South Africa will present its
The development goals
They cover a wide range of areas, from ending hunger and ensuring universal access to water and electricity; to promoting innovation and building strong institutions. The countries committed to achieving these goals by 2030.
But progress seems relatively slow across Africa. A recent report
South Africa, too, has been relatively slow in reporting progress. When presenting its official progress report later this month, it will be one of the last African countries to do so. But it did present a non-compulsory baseline report in 2017 that
South Africa’s official progress report – known in UN parlance as a Voluntary National Review – will show that the country has done quite well on some measures, and badly on others.
But the bigger question centres on what should be done to ensure that the SDGs actually change countries’ development trajectories.
A concerted effort is needed to ensure that the SDGs aren’t relegated to being merely a reporting framework. The South African SDG Hub, an initiative
But that would require government, the private sector and civil society to be proactive. Here’s what we think they should do. Four practical steps
1. Gather complete and reliable data.
It’s impossible to identify areas where urgent interventions are necessary without reliable and complete data. That’s why data gaps should be addressed as a matter of urgency.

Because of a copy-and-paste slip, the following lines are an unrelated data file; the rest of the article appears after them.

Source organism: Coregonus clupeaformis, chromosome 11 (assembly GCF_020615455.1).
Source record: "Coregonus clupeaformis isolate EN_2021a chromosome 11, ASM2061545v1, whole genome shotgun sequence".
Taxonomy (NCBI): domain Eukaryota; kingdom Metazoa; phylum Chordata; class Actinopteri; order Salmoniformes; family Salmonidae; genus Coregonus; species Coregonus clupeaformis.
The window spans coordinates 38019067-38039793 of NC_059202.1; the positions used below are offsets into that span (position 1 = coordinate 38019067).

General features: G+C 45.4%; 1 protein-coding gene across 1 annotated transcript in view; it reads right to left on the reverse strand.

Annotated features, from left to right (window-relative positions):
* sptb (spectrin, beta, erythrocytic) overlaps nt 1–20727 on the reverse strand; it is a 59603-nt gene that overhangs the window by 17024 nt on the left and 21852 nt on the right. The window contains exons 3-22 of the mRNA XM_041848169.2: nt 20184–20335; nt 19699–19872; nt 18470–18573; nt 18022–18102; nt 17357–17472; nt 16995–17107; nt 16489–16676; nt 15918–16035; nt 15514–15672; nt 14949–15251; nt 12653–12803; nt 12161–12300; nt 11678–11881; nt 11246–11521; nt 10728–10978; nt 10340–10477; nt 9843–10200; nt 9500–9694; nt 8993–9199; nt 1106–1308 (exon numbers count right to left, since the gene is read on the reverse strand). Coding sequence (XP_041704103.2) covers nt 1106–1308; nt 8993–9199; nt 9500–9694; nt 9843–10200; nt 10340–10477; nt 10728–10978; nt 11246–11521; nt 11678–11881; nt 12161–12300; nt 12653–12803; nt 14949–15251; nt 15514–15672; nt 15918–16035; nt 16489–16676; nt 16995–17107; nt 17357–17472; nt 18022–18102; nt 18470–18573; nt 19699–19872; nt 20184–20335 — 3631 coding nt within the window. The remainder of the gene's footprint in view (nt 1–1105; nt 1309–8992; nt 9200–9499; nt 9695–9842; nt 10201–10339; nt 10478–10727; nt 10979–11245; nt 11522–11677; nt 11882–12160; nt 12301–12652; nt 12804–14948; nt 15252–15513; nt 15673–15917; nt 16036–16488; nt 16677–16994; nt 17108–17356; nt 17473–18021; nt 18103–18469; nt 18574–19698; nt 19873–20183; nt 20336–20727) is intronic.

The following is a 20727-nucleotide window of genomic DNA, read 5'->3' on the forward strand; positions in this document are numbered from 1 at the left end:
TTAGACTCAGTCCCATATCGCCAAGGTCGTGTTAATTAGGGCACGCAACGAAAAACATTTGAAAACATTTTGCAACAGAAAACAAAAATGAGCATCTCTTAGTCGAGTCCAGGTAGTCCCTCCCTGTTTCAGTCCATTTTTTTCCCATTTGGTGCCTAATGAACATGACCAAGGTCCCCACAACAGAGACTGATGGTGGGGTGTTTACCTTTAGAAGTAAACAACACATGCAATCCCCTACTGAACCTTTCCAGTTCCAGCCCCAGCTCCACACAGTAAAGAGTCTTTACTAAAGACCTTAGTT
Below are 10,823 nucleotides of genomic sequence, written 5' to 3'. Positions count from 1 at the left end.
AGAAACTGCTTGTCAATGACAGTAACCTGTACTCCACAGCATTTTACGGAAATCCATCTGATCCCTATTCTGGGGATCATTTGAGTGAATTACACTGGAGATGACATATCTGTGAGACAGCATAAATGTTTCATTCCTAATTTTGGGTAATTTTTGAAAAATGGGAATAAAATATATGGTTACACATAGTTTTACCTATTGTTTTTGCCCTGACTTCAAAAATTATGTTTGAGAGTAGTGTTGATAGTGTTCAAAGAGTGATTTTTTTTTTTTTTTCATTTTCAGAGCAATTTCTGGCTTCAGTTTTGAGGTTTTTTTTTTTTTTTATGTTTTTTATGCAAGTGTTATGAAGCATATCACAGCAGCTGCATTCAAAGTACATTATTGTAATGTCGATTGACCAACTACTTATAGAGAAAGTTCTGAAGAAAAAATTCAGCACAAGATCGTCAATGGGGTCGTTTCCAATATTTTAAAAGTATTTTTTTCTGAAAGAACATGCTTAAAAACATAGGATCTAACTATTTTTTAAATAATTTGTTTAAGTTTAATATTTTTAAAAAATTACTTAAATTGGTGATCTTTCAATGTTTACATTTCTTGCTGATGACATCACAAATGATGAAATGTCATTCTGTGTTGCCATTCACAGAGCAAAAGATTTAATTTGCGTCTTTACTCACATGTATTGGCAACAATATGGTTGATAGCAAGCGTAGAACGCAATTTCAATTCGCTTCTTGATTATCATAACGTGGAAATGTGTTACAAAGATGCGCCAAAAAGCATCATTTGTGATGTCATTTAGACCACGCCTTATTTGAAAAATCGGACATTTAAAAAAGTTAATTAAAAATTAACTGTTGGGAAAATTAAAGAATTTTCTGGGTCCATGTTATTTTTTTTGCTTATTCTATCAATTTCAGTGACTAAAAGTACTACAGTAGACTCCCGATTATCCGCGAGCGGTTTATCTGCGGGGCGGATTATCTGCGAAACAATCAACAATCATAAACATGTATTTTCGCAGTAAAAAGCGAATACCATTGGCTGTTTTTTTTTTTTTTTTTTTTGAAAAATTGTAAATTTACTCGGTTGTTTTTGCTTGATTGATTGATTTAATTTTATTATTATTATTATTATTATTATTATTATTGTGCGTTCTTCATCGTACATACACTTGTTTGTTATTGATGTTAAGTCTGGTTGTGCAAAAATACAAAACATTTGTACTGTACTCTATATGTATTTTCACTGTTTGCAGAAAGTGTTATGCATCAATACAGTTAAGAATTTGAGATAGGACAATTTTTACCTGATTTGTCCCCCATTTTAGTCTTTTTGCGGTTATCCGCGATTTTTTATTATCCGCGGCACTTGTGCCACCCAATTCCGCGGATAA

The SDGs with the greatest data gaps in Africa are SDG 8
2. Take the data seriously.
Reliable data is useless if it’s not taken seriously. In fact, the data often highlight issues that escape public attention. Take malnutrition. South Africa’s SDG progress report shows that 27% of South Africa’s children are stunted (SDG 2
The report also shows that without large-scale interventions, South Africa can expect a water deficit of at least 17% in 2030 (SDG 6).
Taking the data seriously also means noticing where South Africa has made progress. Between 2012 and 2018, for example, the country’s electricity produced from renewable energy sources increased massively from 16.1 GWh to 8 800 GWh (SDG 7
3. Benchmark against others.
The SDGs provide a global framework for benchmarking a country’s progress against its peers’. The World Bank’s Open Data platform
South Africa’s infant morality rate
There are other areas in which progress hasn’t been as strong as it should. Tuberculosis is one example. Despite major improvements, tuberculosis infection rates
On the positive side, South Africa’s road deaths
Interestingly, South Africa scores better than both countries when it comes to levels of corruption (SDG 16
4. Forge new types of partnerships.
In their work on problems that are particularly hard to solve, the environmentalist Kelly Levin and her colleagues
A rational response to this challenge would be to form strategic alliances that reconfigure the institutional landscape that created the need for the SDGs. How should this be done? In their report on this topic
It’s not too late. There are still 11 years left until countries need to present their final SDG progress reports. But to ensure that the SDGs’ real potential are unlocked, South Africa needs significant progress on a few fronts. Emphasis should be placed on improving data quality and coverage, and using this as basis to forge partnerships that use the data to effect real change.